How to Survive Groupthink in Cross-functional Collaboration - Jacqi Bjordahl

How to Survive Groupthink in Cross-functional Collaboration

March 21, 2014by hiebing2021

Committees can be the kiss of death for creativity. Nobly designed to bring in multiple points of view, the committee process can easily go awry, resulting in inclusivity outranking focus and clarity. We’ve all been there, which is why I had no less than three different clients send me this video when it debuted a few years ago.

But as corporate cultures continue to embrace cross-functional collaboration, how can great ideas not only survive groupthink but actually, maybe, become a little better because of it? Is it possible, or are we really just putting lipstick on a platypus?

Much of it has to do with how expectations are set, how input is gathered and how key decision makers step up to help sort actionable input from the personal observations.

Carefully cast the meeting. Setting expectations begins with casting the meeting. Which perspectives are needed from an expertise standpoint, and which players with that expertise will bring the best energy to a session? A critical eye to the attendee list can help ensure you’re bringing idea generators to the table.

Set clear preparation instructions. Either prior to the meeting or at the outset, define what attendees are there to do. What are we trying to accomplish today, and what is each individual expected to contribute?

Brainstorming vs. evaluating. Clarity on when the time has come to brainstorm (creating ideas or contributing insights) vs. evaluate (critiquing or ranking ideas) is crucial. Nothing kills energy faster than ideas being picked apart as quickly as they are put up for consideration.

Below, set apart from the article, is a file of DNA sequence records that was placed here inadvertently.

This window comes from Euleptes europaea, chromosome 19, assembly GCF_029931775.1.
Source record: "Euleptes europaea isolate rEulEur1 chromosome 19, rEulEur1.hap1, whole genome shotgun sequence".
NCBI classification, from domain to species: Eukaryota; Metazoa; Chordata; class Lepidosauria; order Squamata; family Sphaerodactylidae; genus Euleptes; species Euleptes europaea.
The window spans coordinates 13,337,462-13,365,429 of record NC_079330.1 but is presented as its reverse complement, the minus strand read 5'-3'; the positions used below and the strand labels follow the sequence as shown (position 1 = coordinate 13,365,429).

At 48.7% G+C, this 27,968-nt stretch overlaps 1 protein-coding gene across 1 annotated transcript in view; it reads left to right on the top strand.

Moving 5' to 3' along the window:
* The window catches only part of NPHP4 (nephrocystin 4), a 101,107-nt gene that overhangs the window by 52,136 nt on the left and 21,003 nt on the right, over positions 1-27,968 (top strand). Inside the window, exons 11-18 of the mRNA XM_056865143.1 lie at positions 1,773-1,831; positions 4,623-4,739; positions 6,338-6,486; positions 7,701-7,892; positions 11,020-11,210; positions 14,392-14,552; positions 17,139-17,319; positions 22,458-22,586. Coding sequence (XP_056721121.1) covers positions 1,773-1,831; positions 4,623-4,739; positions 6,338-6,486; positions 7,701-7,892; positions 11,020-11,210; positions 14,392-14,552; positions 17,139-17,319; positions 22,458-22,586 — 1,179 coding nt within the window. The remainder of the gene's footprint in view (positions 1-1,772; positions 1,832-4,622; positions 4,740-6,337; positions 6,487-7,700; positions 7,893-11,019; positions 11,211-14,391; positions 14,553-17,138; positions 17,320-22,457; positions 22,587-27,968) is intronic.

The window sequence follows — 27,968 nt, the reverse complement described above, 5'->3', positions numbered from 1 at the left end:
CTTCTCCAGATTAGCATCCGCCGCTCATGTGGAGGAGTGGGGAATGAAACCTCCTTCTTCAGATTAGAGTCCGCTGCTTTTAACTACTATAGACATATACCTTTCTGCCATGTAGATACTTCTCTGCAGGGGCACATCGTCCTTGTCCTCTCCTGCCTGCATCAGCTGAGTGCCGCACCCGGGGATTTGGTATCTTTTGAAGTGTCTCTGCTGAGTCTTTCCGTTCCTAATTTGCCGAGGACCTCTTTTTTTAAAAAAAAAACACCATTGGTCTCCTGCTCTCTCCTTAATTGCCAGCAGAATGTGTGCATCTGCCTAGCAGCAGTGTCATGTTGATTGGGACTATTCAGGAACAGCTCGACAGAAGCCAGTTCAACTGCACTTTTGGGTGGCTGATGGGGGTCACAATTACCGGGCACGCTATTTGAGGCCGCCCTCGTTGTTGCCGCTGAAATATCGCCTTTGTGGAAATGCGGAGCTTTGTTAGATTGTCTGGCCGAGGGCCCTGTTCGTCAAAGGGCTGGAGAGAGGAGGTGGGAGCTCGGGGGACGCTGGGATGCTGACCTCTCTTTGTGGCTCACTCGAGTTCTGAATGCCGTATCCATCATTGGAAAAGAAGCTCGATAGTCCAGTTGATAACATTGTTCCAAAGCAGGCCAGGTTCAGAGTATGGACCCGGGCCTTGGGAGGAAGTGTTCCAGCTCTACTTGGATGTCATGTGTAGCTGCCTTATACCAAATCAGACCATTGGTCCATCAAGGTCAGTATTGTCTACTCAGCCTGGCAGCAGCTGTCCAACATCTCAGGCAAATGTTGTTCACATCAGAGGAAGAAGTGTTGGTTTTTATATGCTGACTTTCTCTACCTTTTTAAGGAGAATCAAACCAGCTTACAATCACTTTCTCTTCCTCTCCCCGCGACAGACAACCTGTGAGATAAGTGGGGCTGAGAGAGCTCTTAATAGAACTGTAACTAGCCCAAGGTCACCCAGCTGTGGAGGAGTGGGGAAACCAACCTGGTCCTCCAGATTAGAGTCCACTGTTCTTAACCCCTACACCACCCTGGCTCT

Focus on the group. In gathering input, it’s important that leaders within the group don’t exert undue influence in the idea generation mode. If it’s up to the group to consider and contribute thoughtfully, it’s more likely that surprising ideas will evolve.

Look through the right lens. Your team is sitting at the table because they’re deeply involved with the brand every day. Your target is not—so be sure that when you’re digging for insights and making decisions, you take the time to put on your target’s shoes, and see how your ideas look from there. That’s the best way to make sure that you’re not just preaching to the choir.

Are all opinions created equal? Perhaps most important is recognizing that while all opinions are welcome and necessary in a committee, not all opinions are created equal. Try to set out criteria ahead of time that you can use to assess the validity of feedback. Is it relevant? Is it actionable? Does it matter more to us or to the target? Will it make the work better, or just different? This is where the project’s leader can really step up and help sort out four to five key action items from a number of interesting discussion items, allowing work to get better and smarter… not just bigger.

Want to take your idea generation to the next level? Read more about how to make the most of your brainstorm.

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